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Latitude and Longitude (Meridians and Parallels) – Variation

by Flight Learnings

in Navigation

Variation is the angle between true north and magnetic north. It is expressed as east variation or west variation depending upon whether magnetic north (MN) is to the east or west of true north (TN).

The north magnetic pole is located close to 71° N latitude, 96° W longitude and is about 1,300 miles from the geographic or true north pole, as indicated in Figure 15-8. If the Earth were uniformly magnetized, the compass needle would point toward the magnetic pole, in which case the variation between true north (as shown by the geographical meridians) and magnetic north (as shown by the magnetic meridians) could be measured at any intersection of the meridians.

Figure 15-8. Magnetic meridians are in red while the lines of longitude and latitude are in blue. From these lines of variation (magnetic meridians), one can determine the effect of local magnetic variations on a magnetic compass.

Figure 15-8. Magnetic meridians are in red while the lines of longitude and latitude are in blue. From these lines of variation (magnetic meridians), one can determine the effect of local magnetic variations on a magnetic compass.

Actually, the Earth is not uniformly magnetized. In the United States, the needle usually points in the general direction of the magnetic pole, but it may vary in certain geographical localities by many degrees. Consequently, the exact amount of variation at thousands of selected locations in the United States has been carefully determined. The amount and the direction of variation, which change slightly from time to time, are shown on most aeronautical charts as broken magenta lines, called isogonic lines, which connect points of equal magnetic variation. (The line connecting points at which there is no variation between true north and magnetic north is the agonic line.) An isogonic chart is shown in Figure 15-9. Minor bends and turns in the isogonic and agonic lines are caused by unusual geological conditions affecting magnetic forces in these areas.

Figure 15-9. Note the agonic line where magnetic variation is zero.

Figure 15-9. Note the agonic line where magnetic variation is zero.

On the west coast of the United States, the compass needle points to the east of true north; on the east coast, the compass needle points to the west of true north.

Zero degree variation exists on the agonic line, where magnetic north and true north coincide. This line runs roughly west of the Great Lakes, south through Wisconsin, Illinois, western Tennessee, and along the border of Mississippi and Alabama. [Compare Figures 15-9 and 15-10.]

Figure 15-10. Effect of variation on the compass.

Figure 15-10. Effect of variation on the compass.

Because courses are measured in reference to geographical meridians which point toward true north, and these courses are maintained by reference to the compass which points along a magnetic meridian in the general direction of magnetic north, the true direction must be converted into magnetic direction for the purpose of flight. This conversion is made by adding or subtracting the variation which is indicated by the nearest isogonic line on the chart.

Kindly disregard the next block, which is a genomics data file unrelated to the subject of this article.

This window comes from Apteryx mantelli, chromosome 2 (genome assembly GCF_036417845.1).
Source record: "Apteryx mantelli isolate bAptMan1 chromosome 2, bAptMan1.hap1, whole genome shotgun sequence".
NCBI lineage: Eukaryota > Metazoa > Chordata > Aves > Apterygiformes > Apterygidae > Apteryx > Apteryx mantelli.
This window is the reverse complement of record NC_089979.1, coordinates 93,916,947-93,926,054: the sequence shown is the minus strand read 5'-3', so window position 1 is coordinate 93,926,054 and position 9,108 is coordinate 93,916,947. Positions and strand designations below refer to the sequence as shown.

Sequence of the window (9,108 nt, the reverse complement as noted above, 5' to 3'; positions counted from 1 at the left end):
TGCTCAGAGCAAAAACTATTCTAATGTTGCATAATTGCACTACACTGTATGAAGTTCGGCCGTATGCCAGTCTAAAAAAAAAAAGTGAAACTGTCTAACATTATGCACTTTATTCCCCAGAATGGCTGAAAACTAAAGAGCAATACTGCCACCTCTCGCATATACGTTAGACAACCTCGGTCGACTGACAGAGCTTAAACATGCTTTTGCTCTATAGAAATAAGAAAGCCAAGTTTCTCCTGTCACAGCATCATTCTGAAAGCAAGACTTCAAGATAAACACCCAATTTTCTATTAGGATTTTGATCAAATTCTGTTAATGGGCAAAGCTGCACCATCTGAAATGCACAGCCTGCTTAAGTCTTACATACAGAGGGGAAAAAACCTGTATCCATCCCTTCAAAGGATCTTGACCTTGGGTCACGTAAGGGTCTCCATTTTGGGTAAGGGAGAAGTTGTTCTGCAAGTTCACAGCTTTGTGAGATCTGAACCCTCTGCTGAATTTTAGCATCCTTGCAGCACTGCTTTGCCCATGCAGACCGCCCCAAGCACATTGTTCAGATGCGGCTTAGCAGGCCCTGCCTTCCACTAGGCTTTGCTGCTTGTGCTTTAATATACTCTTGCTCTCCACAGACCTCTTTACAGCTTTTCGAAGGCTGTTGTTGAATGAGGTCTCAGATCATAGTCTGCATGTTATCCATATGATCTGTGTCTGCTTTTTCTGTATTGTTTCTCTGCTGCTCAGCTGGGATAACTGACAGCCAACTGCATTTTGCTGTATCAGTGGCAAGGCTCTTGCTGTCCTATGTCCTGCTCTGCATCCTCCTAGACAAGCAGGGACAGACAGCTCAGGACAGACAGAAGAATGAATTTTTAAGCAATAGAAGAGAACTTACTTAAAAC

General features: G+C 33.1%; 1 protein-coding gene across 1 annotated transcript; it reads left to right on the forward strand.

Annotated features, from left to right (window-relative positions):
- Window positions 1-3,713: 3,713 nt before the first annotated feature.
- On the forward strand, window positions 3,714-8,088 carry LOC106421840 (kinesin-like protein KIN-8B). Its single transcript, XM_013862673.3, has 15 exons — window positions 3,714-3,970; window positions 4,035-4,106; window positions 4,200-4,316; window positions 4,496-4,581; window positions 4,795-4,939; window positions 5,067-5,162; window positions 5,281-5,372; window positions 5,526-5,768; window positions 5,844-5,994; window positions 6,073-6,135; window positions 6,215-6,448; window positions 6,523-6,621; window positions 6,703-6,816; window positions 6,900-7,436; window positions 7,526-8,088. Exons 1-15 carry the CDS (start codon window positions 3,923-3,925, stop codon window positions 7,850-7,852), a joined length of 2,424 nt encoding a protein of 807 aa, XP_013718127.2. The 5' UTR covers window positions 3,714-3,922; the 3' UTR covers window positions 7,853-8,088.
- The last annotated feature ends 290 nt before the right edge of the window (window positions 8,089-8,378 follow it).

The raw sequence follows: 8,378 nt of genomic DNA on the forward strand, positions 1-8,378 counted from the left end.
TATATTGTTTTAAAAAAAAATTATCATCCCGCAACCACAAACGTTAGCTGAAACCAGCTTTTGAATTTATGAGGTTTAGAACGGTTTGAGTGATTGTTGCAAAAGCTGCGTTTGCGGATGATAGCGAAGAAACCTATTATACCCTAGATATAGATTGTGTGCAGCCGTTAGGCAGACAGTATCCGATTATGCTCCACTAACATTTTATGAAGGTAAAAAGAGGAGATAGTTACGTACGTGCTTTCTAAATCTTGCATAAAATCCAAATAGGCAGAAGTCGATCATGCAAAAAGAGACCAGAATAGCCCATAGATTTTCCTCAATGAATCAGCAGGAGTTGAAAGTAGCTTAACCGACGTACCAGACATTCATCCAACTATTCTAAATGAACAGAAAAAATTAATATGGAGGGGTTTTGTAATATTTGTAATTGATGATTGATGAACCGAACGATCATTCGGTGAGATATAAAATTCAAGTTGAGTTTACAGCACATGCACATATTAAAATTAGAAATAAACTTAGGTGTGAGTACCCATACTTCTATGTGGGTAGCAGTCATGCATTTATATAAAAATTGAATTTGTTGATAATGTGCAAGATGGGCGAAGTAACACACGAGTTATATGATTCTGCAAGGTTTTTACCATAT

For example, a line drawn between two points on a chart is called a true course as it is measured from true north. However, flying this course off the magnetic compass would not provide an accurate course between the two points due to three elements that must be considered. The first is magnetic variation, the second is compass deviation, and the third is wind correction. All three must be considered for accurate navigation.

Magnetic Variation

As mentioned in the paragraph discussing variation, the appropriate variation for the geographical location of the flight must be considered and added or subtracted as appropriate. If flying across an area where the variation changes, then the values must be applied along the route of flight appropriately. Once applied, this new course is called the magnetic course.

Magnetic Deviation

Because each aircraft has its own internal effect upon the onboard compass systems from its own localized magnetic influencers, the pilot must add or subtract these influencers based upon the direction he or she is flying. The application of deviation (taken from a compass deviation card) compensates the magnetic course unique to that aircraft’s compass system (as affected by localized magnetic influencers) and it now becomes the compass course. Therefore, the compass course when followed (in a no wind condition) takes the aircraft from point A to point B even though the aircraft heading may not match the original course line drawn on the chart.

If the variation is shown as “9° E,” this means that magnetic north is 9° east of true north. If a true course of 360° is to be flown, 9° must be subtracted from 360°, which results in a magnetic heading of 351°. To fly east, a magnetic course of 081° (090° – 9°) would be flown. To fly south, the magnetic course would be 171° (180° – 9°). To fly west, it would be 261° (270° – 9°). To fly a true heading of 060°, a magnetic course of 051° (060° – 9°) would be flown.

Remember, if variation is west, add; if east, subtract. One method for remembering whether to add or subtract variation is the phrase “east is least (subtract) and west is best (add).”

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